If you’re adding insulation to your attic yourself, just remember to leave vent baffles unblocked to allow proper air flow through your attic.  Without this airflow through the attic, you risk the potential for mold growth and high amounts of trapped moisture.

Below are the best and healthiest options for types of insulation you can add to your healthy home:


Any sort of chemical sealant is always a good idea to avoid.  Also be careful of any plastic materials. Plastics in general should be avoided at all costs.  Opt for the most natural materials with the least amount of manufacturing and processing done to them.  Some of the worst materials to bring into your home are:

  • Plastics
  • Chemical Sealants
  • Synthetic Carpets
  • Sealants with VOCs
  • Paints containing VOCs
  • Pressed Woods
  • Man Made Laminate Materials
Green building Materials
What are the best green materials and eco friendly materials for a home remodel?

Natural flooring options that don’t use VOCs, plastics, toxins or synthetic fibers are desired. Sheetrock that has the highest amount of natural gypsum is best. Paints and varnishes that are VOC free should be used. Counter tops made of all natural granite should be mechanically polished rather than chemically sealed. Any cabinets installed should be solid wood and stained or painted with a VOC free finish. Finally, insulation of natural wool batting is one of the healthiest options for a home.

Materials to avoid are plastics, chemical sealants, synthetic carpets, sealants with VOCs, pressed woods and man made laminate materials.

This Post Has 27 Comments

  1. Krysten Quiles

    Wow, these are all AWESOME options. I had no idea there were so many green options for my home. Thanks for opening my eyes!

    1. Amanda

      I’m glad this was so helpful! 🙂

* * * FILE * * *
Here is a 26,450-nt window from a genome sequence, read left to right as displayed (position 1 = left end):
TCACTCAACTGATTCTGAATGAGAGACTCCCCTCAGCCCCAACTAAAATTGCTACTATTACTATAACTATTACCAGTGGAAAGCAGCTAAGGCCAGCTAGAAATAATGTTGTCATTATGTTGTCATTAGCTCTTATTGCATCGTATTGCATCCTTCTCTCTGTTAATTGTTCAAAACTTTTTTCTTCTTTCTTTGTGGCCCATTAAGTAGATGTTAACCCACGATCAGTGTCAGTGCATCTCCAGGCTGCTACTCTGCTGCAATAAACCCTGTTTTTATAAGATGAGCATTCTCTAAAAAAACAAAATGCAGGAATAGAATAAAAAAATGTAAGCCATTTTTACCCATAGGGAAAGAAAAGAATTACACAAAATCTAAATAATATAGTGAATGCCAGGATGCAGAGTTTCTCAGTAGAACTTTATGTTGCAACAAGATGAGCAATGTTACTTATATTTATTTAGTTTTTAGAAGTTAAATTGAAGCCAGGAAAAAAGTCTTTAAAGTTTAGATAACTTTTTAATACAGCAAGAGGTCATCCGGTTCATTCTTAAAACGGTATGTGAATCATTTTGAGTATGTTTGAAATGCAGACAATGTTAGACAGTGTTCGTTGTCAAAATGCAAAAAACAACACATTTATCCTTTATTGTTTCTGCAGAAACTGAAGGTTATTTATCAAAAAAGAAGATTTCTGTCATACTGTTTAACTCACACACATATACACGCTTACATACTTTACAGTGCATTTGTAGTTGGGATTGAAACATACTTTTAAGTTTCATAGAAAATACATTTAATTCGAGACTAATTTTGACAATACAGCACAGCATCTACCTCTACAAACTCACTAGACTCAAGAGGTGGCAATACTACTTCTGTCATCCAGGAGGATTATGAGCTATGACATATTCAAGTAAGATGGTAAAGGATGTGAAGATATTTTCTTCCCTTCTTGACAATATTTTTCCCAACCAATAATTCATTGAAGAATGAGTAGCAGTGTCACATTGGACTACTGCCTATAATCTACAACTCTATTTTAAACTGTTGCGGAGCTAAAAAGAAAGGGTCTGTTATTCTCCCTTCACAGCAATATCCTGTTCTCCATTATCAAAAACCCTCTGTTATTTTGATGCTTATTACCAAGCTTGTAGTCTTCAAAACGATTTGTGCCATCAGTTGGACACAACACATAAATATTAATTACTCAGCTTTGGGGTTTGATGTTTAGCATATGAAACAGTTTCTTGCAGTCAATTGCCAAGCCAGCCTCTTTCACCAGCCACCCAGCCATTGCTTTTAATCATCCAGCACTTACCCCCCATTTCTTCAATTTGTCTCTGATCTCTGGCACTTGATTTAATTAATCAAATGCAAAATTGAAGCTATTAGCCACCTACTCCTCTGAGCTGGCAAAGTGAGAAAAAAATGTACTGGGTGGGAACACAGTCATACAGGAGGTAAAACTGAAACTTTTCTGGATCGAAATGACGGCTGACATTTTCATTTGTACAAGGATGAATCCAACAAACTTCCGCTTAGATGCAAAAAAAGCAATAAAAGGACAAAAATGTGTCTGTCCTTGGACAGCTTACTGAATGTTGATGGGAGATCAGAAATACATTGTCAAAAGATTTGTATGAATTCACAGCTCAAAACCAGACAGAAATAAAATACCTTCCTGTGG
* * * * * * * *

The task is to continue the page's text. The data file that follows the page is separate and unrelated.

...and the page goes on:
2. Violeta León

    This is new to me, I had no idea that a full house can be eco friendly. You just open my mind to build my house with a new perspective, I’ll keep the list of materials to avoid!

  3. Stephanie

    I am saving this for the future! My husband and I have a goal to buy property and build our own home in the next 5 years, and we already said we want it as eco-friendly as possible. I hadn’t thought about the actual building materials.


    It is important to ensure non-toxic materials are used in the house when renovating. It’s something that needs to be kept an eye on though as workmen don’t always discuss these sorts of these things unless you remember to specify.

  5. Roseline Christin

    Yes, I agree with you! there are a lot of the hidden toxins in everyday building materials and Harmful ingredients can be found in many products.

  6. Melanie williams

    Eco friendly and having healthy materials without toxins is super important to this. will pin this and save for future reference xx

    1. Amanda

      I’m glad you’ll be able to use this info!

  7. Jessie

    I never realized that you can do your entire home eco-friendly. I always try to do eco-friendly with other things such as cleaning products oh, but I never thought to do my entire house like this. at some point, my husband and I are going to buy a house, and I’m definitely going to save this so we know what not to do.